“City of Violence” – 2007 New York Asian Film Festival Review

“City of Violence,” Ryu Seung-wan’s lean and limber 92-minute noir, is very much a back-to-basics production after his previous, more ambitious films “Arahan” and his most impressive work to date, “Crying Fist.” Even though the knee-jerk reaction would be to identify Quentin Tarantino as his principal influence, a much more apt comparison would be the Shaw Brothers epics of the ‘70s, such as “The Five Venoms,” which Ryu has expressed his great admiration for.

“City of Violence” is anchored around its incredibly energetic and acrobatic action scenes, choreographed by his lead actor and long-time martial arts consultant Jung Doo-hong. Jung plays Tae-su, a Seoul detective who returns to his childhood home of Onseong after the murder of Wang-jae (Ahn Gil-gang), one of his old friends. He reunites with his old crew, including Sukhwan (Ryu Seung-wan) and Pil-ho (Lee Beom-soo). Pil-ho has become a powerful gang boss who, in a bid for legitimate respectability, is working to build a casino to make the town a major tourist attraction. Pil-ho tells Tae-su how the murder occurred (this scene is replayed multiple times, “Rashomon”-like, throughout the film). However, after visiting Wang-jae’s widow, Tae-su immediately smells a rat, and suspects that he hasn’t been told the entire truth. He decides to remain in Onseong and investigate the murder. Sukhwan, also suspicious, assists Tae-su.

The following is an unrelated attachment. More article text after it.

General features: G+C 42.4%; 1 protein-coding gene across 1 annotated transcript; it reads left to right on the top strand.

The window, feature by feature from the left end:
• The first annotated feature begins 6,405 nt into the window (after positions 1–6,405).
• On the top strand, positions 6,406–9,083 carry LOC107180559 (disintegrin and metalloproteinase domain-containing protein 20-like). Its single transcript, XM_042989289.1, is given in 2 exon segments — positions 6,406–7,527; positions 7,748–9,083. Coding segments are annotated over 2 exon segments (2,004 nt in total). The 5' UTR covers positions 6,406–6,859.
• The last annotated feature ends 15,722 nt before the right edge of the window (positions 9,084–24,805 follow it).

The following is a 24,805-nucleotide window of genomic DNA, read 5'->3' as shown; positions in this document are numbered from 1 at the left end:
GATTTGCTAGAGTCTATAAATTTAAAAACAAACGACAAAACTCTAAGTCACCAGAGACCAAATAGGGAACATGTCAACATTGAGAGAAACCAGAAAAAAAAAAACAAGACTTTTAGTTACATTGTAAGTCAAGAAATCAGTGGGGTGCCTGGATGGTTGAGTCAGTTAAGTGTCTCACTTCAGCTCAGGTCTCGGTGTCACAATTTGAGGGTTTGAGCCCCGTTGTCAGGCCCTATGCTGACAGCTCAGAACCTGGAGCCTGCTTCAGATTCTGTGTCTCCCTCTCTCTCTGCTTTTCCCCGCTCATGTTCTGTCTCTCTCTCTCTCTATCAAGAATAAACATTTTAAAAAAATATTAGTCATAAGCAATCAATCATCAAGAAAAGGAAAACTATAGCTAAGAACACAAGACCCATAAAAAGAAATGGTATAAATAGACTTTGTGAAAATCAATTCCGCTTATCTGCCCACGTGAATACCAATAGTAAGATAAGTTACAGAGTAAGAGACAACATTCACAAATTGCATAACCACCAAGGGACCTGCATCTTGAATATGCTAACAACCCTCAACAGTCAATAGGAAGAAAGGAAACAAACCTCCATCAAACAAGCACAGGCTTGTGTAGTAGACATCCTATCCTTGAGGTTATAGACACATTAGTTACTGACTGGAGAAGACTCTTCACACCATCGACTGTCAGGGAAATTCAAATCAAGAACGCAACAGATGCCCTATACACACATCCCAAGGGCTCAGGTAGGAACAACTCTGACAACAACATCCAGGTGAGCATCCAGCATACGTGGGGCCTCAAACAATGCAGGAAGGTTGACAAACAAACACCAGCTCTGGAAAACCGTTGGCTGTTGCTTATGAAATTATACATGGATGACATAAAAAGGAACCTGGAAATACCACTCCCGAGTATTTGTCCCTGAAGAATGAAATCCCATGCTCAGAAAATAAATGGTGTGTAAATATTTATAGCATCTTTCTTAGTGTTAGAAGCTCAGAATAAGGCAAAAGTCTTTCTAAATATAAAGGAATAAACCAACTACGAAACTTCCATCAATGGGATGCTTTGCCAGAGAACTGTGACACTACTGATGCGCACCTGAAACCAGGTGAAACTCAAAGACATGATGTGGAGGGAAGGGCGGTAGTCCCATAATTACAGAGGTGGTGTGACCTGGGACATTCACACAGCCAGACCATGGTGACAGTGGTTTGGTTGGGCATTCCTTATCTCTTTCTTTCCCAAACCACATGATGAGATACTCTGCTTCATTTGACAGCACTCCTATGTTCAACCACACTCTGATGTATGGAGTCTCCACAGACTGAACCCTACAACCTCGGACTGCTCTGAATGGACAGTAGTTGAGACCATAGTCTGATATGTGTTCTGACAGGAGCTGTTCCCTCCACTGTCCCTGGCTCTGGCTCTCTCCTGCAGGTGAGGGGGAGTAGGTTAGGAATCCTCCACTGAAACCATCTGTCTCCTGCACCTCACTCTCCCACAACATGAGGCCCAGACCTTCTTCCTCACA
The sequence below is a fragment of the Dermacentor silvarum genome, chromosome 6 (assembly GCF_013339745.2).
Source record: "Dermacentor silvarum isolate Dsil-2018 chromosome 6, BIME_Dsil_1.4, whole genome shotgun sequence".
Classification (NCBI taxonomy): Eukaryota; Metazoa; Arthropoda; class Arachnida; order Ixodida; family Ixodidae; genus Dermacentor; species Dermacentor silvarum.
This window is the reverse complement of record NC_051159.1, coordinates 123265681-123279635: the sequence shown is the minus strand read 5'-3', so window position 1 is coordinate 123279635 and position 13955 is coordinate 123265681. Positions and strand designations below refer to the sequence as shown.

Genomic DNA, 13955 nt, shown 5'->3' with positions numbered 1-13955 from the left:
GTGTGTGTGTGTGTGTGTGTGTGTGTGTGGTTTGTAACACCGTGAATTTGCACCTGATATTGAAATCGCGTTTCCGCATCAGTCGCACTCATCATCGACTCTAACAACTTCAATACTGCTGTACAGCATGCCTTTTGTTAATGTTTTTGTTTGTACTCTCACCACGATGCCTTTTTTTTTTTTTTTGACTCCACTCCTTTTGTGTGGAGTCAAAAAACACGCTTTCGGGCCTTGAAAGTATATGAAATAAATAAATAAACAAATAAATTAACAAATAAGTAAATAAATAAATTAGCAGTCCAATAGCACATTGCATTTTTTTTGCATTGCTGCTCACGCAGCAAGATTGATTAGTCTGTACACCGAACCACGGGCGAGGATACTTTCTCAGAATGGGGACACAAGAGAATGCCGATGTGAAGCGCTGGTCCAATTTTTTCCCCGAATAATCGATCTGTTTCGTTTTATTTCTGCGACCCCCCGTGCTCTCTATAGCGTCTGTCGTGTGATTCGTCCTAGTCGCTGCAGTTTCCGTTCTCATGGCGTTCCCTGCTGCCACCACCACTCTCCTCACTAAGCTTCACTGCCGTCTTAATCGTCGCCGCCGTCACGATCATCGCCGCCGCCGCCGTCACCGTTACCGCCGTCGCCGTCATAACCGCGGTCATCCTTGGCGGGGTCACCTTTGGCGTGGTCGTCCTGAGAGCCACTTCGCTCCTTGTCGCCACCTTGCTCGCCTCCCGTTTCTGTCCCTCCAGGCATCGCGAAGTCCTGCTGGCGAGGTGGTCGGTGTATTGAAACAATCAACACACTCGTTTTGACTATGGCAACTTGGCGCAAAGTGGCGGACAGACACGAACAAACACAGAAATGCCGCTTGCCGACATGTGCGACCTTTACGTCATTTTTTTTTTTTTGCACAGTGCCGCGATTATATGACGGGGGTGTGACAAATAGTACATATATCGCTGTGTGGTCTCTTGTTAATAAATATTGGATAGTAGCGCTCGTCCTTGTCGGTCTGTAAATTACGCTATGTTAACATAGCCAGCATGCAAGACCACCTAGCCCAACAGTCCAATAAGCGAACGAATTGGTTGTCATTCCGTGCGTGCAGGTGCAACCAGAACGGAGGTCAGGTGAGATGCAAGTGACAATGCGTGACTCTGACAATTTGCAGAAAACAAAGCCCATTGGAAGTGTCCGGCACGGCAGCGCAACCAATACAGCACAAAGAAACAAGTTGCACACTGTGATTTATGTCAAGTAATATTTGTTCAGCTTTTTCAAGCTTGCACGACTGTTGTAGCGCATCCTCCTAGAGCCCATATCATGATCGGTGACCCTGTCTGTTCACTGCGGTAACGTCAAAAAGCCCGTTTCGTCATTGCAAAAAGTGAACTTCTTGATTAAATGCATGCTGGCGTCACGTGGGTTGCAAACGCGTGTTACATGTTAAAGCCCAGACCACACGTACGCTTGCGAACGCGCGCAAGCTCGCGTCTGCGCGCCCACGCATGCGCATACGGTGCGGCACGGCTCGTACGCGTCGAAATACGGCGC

“City of Violence” is so swift and relentless that one only notices its flaws on later reflection. Tae-su’s sudden realization of Wang-jae’s true killer doesn’t quite make sense, and the flashbacks to his friend’s younger days are rather awkward. However, while watching the film, these weaknesses seem to be minor since the movie contains enough style and verve to overcome them.

“City of Violence” contains two impressive set pieces. One occurs early in the film, when Tae-su is confronted by scores of high-schoolers – uniform-clad schoolgirls, break dancers, motorcycle punks – whom he must fend off, each with their own weapons and fighting styles. The other is the film’s final fight scene in an inn, where Tae-su and Sukhwhan are armed with swords, battling dozens of henchmen (and one woman), and crashing through sliding screen doors and up and down staircases.

To put it in musical terms, if Ryu’s previous film “Crying Fist” was his orchestral piece, then “City of Violence’ is his garage band record: fast, loud, and somewhat ragged, but containing very entertaining and catchy riffs.

“City of Violence” will screen at the Subway Cinema New York Asian Film Festival on June 26 and again on June 30. For tickets, go to www.subwaycinema.com.